Today at WordCamp San Francisco, Matt Mullenweg presented the plan for the upcoming 3.7 and 3.8 releases of WordPress. In a nutshell, they will be small, developed in parallel, and (assuming all goes to plan) both released by the end of 2013.
This is hugely exciting!
The plan for these two releases makes sense and will help keep our code both robust and rapidly developed. It also paves the way for what I think would be the ideal plan for WordPress 3.9 and 4.0.
An Existing Model
When jQuery planned for a recent release, they forked their own project. Instead of releasing just one product, the team simultaneously released two versions: 1.9 and 2.0.
Both branches 1 of the project implement the same API, but the 2.X branch contains several speed improvements: namely, dropping compatibility support with older browsers and removing deprecated functionality:
You asked for it, you got it: jQuery 2.0 has arrived!
Developers now have a clear choice when building their projects – maintain support for older browsers if necessary, or upgrade project requirements and leverage a faster framework.
There has been a lot of talk about forking WordPress in recent months. I’m suggesting a similar, albeit slightly different approach.
WordPress doesn’t need any more schisms in the community. Forking the project to create a separate, discrete application would be a huge disservice to developers, clients, customers, and every variation of stakeholder in between.
Instead, I think we should follow jQuery’s example and release two, separate, complimentary branches of WordPress at the same time.
At the WordPress Community Summit last October, Matt presented a fairly damning slide detailing WordPress’ system performance over the history of our various releases. Despite every claim that new releases of WordPress are faster than their predecessors, only one release actually lived up to that claim.
Every subsequent release is faster not necessarily due to optimized code, but due to the fact that the underlying hardware continues to advance.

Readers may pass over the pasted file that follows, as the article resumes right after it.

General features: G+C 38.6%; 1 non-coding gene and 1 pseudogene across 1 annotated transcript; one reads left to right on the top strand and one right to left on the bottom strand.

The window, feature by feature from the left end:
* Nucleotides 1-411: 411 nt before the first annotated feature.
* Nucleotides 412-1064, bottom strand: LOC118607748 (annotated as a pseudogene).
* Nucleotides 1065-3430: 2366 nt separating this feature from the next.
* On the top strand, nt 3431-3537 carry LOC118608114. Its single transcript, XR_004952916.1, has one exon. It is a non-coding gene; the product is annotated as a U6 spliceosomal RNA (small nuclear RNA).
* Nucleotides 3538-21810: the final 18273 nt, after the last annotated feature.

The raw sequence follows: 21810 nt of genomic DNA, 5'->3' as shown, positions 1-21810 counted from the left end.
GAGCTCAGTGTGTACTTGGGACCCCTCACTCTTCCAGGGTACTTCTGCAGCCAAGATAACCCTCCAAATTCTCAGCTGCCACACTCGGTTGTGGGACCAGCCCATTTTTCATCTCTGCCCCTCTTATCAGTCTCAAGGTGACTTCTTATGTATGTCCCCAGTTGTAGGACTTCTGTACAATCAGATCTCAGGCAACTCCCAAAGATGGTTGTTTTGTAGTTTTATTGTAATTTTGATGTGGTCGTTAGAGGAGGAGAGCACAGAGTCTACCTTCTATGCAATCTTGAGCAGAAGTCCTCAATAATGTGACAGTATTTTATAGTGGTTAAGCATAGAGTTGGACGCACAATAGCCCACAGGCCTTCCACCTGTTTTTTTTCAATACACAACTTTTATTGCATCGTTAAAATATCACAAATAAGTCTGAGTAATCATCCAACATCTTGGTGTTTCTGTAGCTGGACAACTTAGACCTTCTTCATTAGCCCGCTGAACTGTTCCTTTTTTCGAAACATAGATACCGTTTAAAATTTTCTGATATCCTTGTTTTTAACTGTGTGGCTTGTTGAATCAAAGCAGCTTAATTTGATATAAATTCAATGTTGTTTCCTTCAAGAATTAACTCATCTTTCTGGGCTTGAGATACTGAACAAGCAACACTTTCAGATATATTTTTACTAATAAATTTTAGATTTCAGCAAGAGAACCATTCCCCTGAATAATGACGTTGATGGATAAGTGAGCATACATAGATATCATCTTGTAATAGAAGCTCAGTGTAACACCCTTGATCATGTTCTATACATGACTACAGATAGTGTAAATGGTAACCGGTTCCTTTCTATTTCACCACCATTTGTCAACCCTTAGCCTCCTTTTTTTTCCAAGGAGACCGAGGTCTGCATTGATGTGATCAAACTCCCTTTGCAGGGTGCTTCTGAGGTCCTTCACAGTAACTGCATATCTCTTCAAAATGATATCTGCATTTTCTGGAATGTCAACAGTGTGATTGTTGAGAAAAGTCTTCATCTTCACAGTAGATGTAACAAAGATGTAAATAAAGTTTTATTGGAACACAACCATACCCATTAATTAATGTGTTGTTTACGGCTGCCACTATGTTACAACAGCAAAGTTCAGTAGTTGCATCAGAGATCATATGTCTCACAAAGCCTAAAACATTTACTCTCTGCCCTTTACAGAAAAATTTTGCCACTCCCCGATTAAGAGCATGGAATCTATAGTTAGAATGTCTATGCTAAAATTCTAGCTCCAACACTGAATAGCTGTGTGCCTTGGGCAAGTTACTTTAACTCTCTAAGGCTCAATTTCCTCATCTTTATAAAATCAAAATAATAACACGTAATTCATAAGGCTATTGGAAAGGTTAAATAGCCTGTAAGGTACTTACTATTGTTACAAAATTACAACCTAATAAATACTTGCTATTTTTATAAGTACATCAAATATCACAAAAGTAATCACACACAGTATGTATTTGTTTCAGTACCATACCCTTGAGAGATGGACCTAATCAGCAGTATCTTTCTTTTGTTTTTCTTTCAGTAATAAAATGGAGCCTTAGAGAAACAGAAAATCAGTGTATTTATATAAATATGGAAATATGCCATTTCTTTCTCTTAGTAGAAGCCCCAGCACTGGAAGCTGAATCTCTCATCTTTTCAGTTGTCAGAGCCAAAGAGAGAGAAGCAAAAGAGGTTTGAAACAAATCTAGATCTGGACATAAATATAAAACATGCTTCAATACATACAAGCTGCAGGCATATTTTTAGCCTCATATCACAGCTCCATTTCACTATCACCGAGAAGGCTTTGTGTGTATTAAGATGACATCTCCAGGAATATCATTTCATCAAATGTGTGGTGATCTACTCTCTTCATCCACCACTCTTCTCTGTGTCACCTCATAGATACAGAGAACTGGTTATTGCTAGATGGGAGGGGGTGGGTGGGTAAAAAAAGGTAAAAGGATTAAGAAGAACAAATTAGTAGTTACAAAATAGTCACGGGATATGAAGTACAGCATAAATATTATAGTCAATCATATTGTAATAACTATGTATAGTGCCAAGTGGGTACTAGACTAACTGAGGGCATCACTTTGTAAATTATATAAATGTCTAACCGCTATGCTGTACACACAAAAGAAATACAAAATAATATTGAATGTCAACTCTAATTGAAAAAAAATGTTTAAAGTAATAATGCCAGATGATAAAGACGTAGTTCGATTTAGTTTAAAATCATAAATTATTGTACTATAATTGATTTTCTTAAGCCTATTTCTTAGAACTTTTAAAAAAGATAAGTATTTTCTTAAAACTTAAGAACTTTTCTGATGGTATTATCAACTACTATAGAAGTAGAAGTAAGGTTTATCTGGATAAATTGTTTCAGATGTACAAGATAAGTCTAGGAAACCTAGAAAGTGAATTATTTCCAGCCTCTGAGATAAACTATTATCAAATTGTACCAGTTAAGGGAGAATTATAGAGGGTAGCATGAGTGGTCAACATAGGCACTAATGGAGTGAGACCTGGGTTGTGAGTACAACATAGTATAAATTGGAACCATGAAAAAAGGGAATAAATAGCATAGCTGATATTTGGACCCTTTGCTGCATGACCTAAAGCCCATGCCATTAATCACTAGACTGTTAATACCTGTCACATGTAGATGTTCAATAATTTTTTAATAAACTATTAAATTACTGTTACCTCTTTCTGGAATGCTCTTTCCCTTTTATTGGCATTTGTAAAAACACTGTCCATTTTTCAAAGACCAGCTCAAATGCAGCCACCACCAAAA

WordPress today is a robust application framework. But to use that application framework, we have to drag along the collective bloat of 50+ releases worth of backwards compatibility, huge swaths of deprecated (or poorly designed) functionality, and workarounds for features lacking in older versions of PHP.
Dropping much of this cruft – while still maintaining the current API – would be a huge gain.
The Road Ahead
After WordPress 3.8 is out, I propose we work in two groups:
- The collection of teams is responsible for building the 3.9 API
- A team to walk through the code base and upgrade where possible
When we release 3.9 and 4.0, the APIs should be identical. Any code written to run on WordPress 3.9 (with no deprecated notices, of course) will also run on 4.0. The differences between the versions would include;
- Upgrading the minimum PHP version requirement (allowing the use of namespaces, closures, and possibly traits)
- Removing all functionality deprecated before version 3.9
- Refactoring bottlenecks in code (i.e. $wpdb) for performance
When WordPress 3.9 and 4.0 are released, we will keep minor releases in sync (possible through 3.10 and 4.1 and beyond). This will allow developers to build code utilizing newer PHP features by making the 4.0 release of WordPress a requirement. It will also allow end-users to keep using WordPress on an un-upgraded server.
However, the dual release will also put pressure on developers, clients, and hosts to begin upgrading their infrastructure to support newer requirements – but without making the upgrade a hard requirement.
I write code for a living. Most of my projects are deployed on servers that play well with newer APIs or boxes which I can control myself. As a result, I can already use advanced PHP features in my projects (and leverage certain performance benefits at the same time).
I also give code away for fun – but that code has to function back to the minimum system requirements for WordPress. I want to present a clear path for upgrading these requirements, one that’s beneficial to both developers and our customers.
I think a 3.9/4.0 dual release is the way to do that – and I’m more than happy to help make this a reality. What do you think?
- Since both versions of jQuery are maintained by the same team, it’s not a true fork. ↩